There are still places in the world (such as the Middle East, Africa, or parts of Asia) where the primary goals of feminism have yet to be reached; these are places where women are not allowed to vote, drive cars, work outside the home, and etc. But in most English-speaking countries (and most Western nations overall), those goals were attained long ago and we're now at the point of arguing such inane matters as whether or not women are equally capable as men to go trudging through battlefields lugging 100 pound backpacks and slugging it out in hand-to-hand combat with enemy troops. (In case you need a reality check: no, they're not.) Men and women may be equally equipped to be scientists and engineers and business tycoons; but they are not equally equipped to be soldiers, firefighters, boxers, or other strenuous occupations. On the personal front, we see the inanity manifest in such things as “mandatory arrest” laws for domestic violence; wherein if someone calls about any sort of disturbance, the police are obligated to arrest at least one of the two parties, which is almost always the man, even if the woman objects and insists she was not being abused. We have the absurd paradox that if a woman gets some bumps and bruises on the soccer field, then both she and her opponents are viewed as heroes; but if she gets similar bumps and bruises at the hands of her beloved husband in a consensual relationship of masculine dominance and feminine submission, then she's a ‘victim’ and he's a ‘criminal’ subject to prosecution. Even a harmless push or shove that leaves no marks at all is now considered ‘violence’ and a ‘dangerous warning sign.’ And when the husband is sentenced to ‘counseling’ for domestic violence, what does he hear? Quite often, he hears that the real problem is that he's trying to control and dominate his wife; many such programs are feminist based, and they revolve entirely around the axis of opposition to male dominance in relationships.
I'd say it's clear that feminism has gone way too far, in at least three dimensions: (1.) Asserting gender equality in all things, even where the genders are obviously and innately different. (2.) Extending ‘equality’ from the social/political sphere and into the personal/private sphere. (3.) A hysterical response that far exaggerates the real threats that women sometimes do face from men, with regard to sexual harassment, violence or rape.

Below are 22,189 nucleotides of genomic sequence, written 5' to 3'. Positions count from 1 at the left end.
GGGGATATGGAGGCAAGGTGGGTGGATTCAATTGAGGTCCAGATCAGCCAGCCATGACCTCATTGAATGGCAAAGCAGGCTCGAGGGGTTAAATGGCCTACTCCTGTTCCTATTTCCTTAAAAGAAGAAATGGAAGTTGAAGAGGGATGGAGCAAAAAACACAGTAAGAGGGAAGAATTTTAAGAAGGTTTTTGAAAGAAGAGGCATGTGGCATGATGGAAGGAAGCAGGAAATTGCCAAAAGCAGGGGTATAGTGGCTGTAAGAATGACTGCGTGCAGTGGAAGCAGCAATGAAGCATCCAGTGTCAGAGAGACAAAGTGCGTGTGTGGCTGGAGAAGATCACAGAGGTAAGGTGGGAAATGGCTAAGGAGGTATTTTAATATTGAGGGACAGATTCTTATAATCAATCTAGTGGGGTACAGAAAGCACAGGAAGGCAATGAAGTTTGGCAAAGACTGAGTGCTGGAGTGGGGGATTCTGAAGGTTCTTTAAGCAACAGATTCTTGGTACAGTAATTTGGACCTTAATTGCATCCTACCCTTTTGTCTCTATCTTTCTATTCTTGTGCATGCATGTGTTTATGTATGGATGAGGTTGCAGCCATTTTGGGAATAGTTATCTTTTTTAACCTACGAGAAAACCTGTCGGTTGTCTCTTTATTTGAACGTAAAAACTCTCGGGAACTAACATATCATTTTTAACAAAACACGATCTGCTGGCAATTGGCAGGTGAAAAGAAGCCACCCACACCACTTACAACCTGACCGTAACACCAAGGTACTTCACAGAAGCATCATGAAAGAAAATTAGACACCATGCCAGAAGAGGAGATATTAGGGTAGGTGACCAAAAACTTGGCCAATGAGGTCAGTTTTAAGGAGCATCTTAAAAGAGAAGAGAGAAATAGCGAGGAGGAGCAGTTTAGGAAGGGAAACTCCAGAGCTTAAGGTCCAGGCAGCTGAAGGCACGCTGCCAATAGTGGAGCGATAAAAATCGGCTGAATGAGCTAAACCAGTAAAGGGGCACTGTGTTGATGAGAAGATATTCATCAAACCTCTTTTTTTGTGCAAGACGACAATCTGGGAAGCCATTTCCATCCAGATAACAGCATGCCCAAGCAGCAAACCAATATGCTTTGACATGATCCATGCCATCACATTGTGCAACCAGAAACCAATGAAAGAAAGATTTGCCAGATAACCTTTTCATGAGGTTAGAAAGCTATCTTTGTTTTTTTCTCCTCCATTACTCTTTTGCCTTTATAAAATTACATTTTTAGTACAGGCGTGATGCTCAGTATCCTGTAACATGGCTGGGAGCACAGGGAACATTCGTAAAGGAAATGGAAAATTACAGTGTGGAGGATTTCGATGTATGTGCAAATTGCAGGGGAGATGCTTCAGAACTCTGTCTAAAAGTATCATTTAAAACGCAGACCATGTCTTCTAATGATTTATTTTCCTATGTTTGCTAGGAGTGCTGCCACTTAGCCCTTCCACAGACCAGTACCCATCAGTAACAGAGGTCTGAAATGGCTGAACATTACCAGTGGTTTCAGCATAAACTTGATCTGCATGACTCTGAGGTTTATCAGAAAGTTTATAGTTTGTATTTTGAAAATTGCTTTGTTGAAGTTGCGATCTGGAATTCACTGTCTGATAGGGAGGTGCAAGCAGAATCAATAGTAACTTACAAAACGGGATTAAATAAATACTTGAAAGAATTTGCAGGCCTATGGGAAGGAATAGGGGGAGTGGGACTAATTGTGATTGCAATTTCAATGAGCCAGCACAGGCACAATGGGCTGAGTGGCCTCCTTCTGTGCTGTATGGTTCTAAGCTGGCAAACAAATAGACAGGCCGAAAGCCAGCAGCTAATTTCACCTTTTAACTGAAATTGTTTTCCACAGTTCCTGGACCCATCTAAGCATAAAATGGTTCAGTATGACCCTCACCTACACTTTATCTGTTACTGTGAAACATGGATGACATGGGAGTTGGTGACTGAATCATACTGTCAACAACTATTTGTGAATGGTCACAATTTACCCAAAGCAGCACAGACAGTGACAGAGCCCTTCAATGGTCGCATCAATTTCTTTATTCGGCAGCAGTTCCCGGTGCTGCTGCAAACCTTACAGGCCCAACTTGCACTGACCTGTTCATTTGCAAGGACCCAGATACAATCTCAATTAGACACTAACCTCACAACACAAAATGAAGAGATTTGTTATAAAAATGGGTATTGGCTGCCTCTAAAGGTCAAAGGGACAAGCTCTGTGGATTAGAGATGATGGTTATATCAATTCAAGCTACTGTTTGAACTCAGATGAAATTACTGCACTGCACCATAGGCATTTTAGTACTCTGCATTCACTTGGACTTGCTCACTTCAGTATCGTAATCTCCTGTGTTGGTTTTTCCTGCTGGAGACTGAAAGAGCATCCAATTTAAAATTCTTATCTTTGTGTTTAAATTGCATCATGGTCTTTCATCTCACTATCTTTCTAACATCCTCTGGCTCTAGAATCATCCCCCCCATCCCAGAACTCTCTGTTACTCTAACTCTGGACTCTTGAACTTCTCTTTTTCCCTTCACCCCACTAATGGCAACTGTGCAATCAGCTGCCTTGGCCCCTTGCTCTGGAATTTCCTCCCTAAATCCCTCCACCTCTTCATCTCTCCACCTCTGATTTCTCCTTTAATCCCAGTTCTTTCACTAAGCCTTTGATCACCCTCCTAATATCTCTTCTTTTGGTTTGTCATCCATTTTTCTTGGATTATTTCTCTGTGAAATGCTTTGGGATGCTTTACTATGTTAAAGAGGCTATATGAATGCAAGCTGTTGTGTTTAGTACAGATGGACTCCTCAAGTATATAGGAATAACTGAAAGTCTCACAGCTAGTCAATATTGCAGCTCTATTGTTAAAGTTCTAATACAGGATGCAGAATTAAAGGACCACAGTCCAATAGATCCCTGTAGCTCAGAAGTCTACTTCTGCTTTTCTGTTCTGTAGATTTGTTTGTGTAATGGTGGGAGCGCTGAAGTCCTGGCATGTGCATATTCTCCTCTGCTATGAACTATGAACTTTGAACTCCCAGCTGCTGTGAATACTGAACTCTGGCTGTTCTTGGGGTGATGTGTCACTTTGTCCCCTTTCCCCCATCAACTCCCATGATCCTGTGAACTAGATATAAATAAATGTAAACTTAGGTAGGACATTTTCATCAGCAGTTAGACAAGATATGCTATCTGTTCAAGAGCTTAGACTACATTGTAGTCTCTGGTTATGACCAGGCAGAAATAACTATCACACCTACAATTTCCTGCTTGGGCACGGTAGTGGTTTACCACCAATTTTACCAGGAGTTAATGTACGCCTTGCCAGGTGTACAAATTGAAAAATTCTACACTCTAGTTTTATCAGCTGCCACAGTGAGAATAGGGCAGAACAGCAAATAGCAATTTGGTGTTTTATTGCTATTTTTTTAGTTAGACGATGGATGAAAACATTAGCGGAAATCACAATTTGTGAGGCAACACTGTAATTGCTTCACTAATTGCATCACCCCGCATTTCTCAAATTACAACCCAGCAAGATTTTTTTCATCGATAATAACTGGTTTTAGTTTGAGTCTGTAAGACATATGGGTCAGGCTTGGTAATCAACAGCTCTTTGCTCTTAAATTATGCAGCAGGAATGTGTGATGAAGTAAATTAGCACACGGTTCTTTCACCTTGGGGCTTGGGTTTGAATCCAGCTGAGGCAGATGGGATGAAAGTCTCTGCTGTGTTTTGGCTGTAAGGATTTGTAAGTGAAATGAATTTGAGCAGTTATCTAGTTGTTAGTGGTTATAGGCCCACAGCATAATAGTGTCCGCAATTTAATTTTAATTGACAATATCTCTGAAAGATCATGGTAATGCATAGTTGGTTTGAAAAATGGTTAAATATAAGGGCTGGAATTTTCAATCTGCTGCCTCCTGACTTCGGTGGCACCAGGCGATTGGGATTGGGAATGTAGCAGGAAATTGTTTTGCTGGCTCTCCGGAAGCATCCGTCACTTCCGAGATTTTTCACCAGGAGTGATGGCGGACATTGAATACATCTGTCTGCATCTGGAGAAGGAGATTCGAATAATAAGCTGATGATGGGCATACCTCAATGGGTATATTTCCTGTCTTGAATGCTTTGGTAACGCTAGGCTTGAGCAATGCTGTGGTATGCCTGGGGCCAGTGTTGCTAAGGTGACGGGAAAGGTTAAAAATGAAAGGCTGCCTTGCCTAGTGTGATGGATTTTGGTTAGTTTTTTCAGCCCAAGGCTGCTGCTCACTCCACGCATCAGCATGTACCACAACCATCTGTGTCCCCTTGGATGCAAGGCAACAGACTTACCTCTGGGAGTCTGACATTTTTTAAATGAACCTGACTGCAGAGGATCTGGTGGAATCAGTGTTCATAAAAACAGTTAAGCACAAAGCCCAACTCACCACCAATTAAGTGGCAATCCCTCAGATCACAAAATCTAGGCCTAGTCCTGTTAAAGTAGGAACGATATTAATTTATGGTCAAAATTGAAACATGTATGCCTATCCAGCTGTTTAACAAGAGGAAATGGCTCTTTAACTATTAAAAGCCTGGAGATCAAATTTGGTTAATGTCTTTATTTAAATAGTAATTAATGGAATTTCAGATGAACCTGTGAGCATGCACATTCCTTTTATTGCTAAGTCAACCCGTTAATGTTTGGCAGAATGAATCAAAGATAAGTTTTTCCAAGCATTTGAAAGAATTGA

I'll add that I once supported the goals of feminism. And I was part of the movement of women into careers formerly reserved for men, since I've worked in applied science and engineering research. However, what has happened since then is that feminism has become a moving target. It no longer means what it once did, so I no longer call myself a feminist. Also, while I was always aware of my need for a sexually dominant man, I was unclear on just how to fulfill that, or what made it so difficult to find. I now have a much clearer idea of what I want, and I also understand what is stopping it; and I have to say that the bulk of the blame goes to the excesses of the feminist movement for trying to feminize men and ‘equalize’ our most intimate relationships. (Of course, the ‘nice’ feminist-brainwashed men must share some responsibility for that, too; but if they really are convinced that all women want wimpy men, then you can see how confused that would leave them.)
So, I've undergone a journey from feminist to non-feminist; or even, in some respects, to anti-feminist. This has often provoked righteous indignation from feminists who feel that I somehow owe them something for the benefits that I have enjoyed from the feminist movement. They seem to miss the point that I was one of those early feminists; and like many of the women who supported feminism's early goals, I feel that I was betrayed by the feminist movement. Had I known back then just how ridiculous and destructive it would become, I would surely have thought twice before sending in my donations to N.O.W. and subscribing to Ms. Magazine so many years ago. Today, I feel that it's partly my job to stop the rampant insanity that radical feminism has brought into the world. We need to take a look at what is natural and appropriate for men and women, and how to cultivate and appreciate our innate gender differences; we need to gain a new respect for both masculinity and femininity, and find ways of making those profound sexual differences a meaningful part of our lives and our relationships.
One way that any woman can make a difference is by expressing her respect and appreciation for strong, heroic, masculine men; and by taking a proud and unabashed stance with regard to her own desire for a manly, dominant man. Women are often shy about this, not only because of the impact of feminist dogma, but also because of a certain innate feminine modesty; there is something ironic about being assertive about one's sexual submissiveness. It's unfortunate that it even has become an issue that needs to be argued in public; but the time has come when it really needs to be said, and it needs to be said by women. Because feminist dogma can easily demonize men for wanting to dominate women – but it's much harder to do that if women themselves express the desire for a dominant man.
I am interested in hearing how others feel about feminism , especially as it impacts our perceptions of masculinity and femininity, and intimate relationships for those of us who want a male-dominated romance or marriage. My guess is that most of us supported feminism up to a point, but then there came some point where we said, “No, that's just going way too far.” But I imagine that exactly where that point is varies from person to person. I'd like to hear at just what point others feel that feminism went over the edge. Just where do you draw the line between ‘good feminism’ and ‘bad feminism’?